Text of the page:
A half-wave radiator is a transmitting antenna, the length of which is half of the wavelength to be emitted . Small half-wave radiators are therefore also called half-wave dipoles , their impedance is around 2000 Ω ( see also end-fed dipole ). ${\ displaystyle \ lambda / 2}$

Half-wave dipole

Half-wave radiators are designed as self-radiating transmission masts for UHF , VHF and partly also for short and medium wave . A half-wave radiator is hardly feasible for long wave due to the great height. This was only possible once for permanent operation, at the Konstantynów transmission tower ( Poland ), which was the tallest structure in the world until its collapse in 1991 with a height of 646.38 m.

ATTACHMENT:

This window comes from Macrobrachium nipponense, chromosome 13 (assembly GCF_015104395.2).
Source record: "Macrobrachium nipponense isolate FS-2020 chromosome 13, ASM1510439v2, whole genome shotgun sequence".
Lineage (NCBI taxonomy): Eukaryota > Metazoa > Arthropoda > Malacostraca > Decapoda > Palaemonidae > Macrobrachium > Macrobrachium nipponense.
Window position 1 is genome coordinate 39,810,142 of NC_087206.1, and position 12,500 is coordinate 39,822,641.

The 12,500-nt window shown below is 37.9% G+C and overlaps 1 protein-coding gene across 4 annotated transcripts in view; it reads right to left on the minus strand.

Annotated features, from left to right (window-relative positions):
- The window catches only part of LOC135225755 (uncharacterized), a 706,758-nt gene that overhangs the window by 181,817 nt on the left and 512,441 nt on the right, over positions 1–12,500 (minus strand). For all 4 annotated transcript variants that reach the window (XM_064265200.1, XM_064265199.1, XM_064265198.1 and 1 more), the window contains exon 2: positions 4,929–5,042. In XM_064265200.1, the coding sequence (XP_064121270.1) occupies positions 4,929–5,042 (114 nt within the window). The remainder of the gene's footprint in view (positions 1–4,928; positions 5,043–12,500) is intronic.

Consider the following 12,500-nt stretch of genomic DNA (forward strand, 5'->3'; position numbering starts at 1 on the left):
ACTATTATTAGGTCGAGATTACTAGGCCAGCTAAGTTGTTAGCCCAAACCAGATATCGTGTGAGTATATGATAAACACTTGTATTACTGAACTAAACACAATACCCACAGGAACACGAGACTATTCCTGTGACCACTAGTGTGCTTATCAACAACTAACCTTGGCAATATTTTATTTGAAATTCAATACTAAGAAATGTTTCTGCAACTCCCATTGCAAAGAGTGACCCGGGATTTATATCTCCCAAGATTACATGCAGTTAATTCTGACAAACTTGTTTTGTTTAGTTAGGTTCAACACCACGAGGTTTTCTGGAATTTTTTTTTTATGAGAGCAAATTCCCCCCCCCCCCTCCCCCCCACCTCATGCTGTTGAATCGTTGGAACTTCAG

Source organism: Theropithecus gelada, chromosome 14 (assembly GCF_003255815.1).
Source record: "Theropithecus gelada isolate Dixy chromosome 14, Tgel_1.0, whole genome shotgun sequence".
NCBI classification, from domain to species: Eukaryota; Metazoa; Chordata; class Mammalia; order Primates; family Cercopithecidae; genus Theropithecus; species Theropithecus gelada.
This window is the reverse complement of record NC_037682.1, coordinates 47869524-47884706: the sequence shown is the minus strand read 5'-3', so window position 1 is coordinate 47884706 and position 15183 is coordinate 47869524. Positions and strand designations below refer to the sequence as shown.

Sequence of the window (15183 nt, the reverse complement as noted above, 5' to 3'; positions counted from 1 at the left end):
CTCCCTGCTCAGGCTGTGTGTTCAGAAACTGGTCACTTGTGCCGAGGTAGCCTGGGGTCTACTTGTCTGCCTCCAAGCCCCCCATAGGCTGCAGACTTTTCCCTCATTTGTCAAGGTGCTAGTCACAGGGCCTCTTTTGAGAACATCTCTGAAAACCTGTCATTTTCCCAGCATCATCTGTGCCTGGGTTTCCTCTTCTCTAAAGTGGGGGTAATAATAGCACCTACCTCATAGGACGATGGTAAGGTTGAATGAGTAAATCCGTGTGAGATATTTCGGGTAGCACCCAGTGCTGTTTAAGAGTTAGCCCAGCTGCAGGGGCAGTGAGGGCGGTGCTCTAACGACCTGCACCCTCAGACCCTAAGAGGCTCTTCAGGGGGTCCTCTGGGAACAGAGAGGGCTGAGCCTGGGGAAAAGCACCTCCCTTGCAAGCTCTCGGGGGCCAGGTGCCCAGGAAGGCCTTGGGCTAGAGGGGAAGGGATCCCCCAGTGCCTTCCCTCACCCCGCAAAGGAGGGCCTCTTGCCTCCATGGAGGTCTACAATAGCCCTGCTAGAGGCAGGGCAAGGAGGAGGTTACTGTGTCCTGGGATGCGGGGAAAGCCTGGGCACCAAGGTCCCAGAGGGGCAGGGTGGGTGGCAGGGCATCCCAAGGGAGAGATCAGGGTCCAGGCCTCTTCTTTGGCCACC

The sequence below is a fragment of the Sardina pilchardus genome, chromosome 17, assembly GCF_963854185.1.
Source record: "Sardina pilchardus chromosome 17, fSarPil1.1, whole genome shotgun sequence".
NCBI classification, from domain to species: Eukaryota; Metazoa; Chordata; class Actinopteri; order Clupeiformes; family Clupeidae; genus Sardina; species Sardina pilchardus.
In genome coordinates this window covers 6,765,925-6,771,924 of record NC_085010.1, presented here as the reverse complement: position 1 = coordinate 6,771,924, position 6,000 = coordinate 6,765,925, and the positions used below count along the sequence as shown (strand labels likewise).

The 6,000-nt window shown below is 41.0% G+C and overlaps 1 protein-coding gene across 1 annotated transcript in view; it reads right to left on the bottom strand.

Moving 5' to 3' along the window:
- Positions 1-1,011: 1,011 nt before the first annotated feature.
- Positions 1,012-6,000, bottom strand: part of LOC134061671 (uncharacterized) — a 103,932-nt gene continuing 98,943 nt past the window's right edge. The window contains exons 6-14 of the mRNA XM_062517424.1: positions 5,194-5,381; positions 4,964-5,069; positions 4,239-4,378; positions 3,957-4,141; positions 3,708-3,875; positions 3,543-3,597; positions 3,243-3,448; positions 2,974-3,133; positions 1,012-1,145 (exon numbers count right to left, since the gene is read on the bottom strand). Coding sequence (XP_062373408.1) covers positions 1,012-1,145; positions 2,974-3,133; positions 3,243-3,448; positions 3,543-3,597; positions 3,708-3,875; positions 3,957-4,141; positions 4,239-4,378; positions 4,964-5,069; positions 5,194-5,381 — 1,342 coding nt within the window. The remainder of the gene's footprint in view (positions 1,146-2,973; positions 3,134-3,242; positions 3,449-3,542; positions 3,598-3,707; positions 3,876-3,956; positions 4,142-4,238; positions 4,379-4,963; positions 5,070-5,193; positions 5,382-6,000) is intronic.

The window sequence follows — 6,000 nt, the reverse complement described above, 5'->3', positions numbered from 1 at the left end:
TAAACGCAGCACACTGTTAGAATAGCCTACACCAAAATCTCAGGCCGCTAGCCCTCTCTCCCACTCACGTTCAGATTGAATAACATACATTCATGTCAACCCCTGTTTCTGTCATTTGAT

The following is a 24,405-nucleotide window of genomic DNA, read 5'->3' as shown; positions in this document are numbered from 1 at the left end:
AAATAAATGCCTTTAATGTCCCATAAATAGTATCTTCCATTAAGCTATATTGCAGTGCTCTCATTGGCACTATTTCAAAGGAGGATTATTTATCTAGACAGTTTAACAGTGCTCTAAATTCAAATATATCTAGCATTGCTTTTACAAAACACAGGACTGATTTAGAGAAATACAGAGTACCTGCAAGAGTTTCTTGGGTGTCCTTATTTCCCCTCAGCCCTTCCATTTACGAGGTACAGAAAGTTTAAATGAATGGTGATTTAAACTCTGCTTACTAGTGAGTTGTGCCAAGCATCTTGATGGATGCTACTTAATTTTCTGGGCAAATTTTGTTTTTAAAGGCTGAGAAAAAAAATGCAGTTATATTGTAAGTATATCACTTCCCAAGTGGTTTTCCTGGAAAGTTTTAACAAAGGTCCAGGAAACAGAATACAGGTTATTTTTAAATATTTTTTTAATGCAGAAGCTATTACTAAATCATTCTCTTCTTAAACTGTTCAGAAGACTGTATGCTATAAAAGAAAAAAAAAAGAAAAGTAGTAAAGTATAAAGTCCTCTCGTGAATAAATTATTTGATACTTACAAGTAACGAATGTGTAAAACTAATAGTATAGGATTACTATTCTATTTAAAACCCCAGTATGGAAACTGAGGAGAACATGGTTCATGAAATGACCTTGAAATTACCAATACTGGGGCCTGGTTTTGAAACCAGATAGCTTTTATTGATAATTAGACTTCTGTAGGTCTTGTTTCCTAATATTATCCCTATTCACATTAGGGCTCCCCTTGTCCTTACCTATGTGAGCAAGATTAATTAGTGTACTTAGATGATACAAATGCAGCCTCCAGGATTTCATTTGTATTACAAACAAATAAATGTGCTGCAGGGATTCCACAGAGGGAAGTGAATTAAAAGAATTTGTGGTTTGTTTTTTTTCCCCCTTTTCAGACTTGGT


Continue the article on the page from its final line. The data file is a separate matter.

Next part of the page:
A vertical half-wave radiator radiates equally in all directions in the direction of the earth's surface, while there is a minimum of radiation directly above it. In contrast to a quarter-wave radiator , almost all of the transmission energy is radiated parallel to the earth's surface, which is why half-wave radiators enable more economical operation of radio transmitters in the long and medium wave range (greater intensity of the bump with the same transmission power) and because of the low radiation in the angular range of 50 to 70 degrees ( Direction upwards towards the reflecting ionosphere ) can be used as a fading-reducing transmitting antenna .

Vertical rod antennas and antenna masts for VHF and short wave (radio services, CB radio, vehicles) are mostly quarter-wave radiators ; they require a shorter overall length, but a counterweight. Their base point impedance is lower than that of half-wave radiators, so they can be better adapted to cables and the voltage to earth or counterweight is lower.